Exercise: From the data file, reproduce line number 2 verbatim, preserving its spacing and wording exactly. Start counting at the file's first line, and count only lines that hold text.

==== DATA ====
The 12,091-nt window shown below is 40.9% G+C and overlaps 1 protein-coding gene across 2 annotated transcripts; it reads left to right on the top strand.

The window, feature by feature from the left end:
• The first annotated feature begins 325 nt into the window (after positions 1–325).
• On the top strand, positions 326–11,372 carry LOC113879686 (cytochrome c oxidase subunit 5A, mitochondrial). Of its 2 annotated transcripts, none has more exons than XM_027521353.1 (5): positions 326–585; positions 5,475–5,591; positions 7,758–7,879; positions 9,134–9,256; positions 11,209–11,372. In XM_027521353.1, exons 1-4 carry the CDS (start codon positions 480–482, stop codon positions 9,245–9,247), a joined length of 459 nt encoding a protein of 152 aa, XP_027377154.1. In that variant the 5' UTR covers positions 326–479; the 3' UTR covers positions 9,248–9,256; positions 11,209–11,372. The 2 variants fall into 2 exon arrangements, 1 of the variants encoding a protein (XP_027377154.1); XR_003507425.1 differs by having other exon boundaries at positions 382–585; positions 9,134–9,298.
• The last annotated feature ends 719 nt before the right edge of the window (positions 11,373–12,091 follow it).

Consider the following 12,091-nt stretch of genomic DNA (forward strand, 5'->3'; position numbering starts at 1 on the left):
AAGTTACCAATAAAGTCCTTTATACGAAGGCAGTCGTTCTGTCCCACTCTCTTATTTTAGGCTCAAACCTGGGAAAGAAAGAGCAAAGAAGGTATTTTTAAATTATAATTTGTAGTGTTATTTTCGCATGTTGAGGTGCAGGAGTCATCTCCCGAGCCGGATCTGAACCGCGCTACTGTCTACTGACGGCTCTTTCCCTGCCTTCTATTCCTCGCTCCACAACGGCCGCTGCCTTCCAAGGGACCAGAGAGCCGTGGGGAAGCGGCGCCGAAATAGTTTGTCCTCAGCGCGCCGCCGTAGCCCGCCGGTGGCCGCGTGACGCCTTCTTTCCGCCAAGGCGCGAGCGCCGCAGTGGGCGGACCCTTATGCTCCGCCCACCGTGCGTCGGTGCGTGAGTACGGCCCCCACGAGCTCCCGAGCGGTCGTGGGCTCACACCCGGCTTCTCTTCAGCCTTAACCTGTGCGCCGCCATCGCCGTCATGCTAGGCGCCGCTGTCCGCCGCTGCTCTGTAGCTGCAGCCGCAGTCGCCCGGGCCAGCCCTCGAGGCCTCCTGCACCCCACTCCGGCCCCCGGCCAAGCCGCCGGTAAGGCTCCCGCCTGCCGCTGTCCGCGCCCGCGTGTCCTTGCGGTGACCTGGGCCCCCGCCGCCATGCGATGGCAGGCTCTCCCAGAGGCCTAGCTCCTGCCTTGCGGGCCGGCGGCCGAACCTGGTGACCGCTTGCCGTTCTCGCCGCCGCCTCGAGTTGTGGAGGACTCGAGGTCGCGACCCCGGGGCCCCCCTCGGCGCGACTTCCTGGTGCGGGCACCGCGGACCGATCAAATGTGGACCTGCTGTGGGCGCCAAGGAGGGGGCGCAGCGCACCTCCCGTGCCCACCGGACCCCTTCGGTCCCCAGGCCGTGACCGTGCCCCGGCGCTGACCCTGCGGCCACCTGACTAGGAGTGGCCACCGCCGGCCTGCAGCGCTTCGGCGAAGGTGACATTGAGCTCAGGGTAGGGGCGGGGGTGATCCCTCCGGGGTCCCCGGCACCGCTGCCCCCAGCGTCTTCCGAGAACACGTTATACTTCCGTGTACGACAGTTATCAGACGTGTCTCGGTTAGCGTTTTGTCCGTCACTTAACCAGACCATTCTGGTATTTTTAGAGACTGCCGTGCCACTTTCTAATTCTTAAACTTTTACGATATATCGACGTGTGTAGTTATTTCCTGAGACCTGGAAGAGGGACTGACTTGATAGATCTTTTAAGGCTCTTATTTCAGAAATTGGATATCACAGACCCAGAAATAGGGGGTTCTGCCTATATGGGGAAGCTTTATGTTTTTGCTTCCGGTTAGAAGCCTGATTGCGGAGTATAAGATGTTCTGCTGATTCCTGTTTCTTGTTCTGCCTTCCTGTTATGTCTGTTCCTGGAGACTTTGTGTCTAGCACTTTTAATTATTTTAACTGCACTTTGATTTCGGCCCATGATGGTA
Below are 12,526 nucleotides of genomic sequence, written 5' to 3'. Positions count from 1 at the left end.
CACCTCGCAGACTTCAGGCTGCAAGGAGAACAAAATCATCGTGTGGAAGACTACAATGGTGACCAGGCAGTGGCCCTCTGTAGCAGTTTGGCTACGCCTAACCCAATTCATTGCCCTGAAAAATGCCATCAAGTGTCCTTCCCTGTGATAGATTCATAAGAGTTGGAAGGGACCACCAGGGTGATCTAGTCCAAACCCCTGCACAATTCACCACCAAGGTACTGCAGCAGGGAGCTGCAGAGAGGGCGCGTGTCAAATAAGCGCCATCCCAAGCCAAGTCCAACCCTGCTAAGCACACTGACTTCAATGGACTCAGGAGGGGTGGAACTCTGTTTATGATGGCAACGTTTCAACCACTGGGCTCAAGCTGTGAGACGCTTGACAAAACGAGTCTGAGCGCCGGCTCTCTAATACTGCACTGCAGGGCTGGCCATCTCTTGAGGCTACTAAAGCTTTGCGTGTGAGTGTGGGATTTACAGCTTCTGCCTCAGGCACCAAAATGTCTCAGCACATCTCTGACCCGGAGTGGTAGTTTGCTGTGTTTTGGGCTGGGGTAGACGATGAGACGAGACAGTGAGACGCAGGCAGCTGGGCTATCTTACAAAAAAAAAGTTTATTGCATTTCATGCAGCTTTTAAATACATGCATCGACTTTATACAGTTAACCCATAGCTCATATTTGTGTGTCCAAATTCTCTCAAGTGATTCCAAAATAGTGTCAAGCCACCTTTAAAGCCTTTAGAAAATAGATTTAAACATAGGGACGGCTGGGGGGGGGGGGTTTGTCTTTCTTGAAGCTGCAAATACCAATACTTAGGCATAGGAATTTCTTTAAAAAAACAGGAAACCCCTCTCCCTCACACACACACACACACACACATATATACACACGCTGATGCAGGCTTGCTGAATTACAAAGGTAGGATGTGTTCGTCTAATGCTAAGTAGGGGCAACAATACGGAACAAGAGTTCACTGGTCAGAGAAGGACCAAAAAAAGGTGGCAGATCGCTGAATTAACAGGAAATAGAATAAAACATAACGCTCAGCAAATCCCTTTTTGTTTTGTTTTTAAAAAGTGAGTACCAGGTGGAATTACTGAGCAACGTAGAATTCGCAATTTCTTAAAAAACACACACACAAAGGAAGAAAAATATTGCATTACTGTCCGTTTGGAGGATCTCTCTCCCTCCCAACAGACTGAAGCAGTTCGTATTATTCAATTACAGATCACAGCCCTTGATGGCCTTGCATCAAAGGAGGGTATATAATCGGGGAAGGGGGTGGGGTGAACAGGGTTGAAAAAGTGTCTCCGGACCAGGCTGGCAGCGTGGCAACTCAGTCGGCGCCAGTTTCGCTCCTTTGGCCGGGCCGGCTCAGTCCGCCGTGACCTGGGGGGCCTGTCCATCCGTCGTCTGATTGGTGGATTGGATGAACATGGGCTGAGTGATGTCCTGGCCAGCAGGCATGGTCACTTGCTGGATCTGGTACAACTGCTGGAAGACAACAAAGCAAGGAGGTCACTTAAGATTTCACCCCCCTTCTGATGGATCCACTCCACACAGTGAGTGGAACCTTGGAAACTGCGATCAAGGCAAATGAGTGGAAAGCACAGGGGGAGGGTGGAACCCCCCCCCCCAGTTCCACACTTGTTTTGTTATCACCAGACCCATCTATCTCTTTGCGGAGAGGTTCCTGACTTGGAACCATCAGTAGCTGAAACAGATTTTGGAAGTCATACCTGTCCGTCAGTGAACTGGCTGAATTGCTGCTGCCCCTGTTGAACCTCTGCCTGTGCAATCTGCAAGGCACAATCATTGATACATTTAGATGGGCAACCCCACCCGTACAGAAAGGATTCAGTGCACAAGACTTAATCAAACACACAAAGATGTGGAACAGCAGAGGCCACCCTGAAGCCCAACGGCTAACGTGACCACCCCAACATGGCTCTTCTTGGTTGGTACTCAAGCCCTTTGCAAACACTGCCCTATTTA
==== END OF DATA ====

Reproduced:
The window, feature by feature from the left end: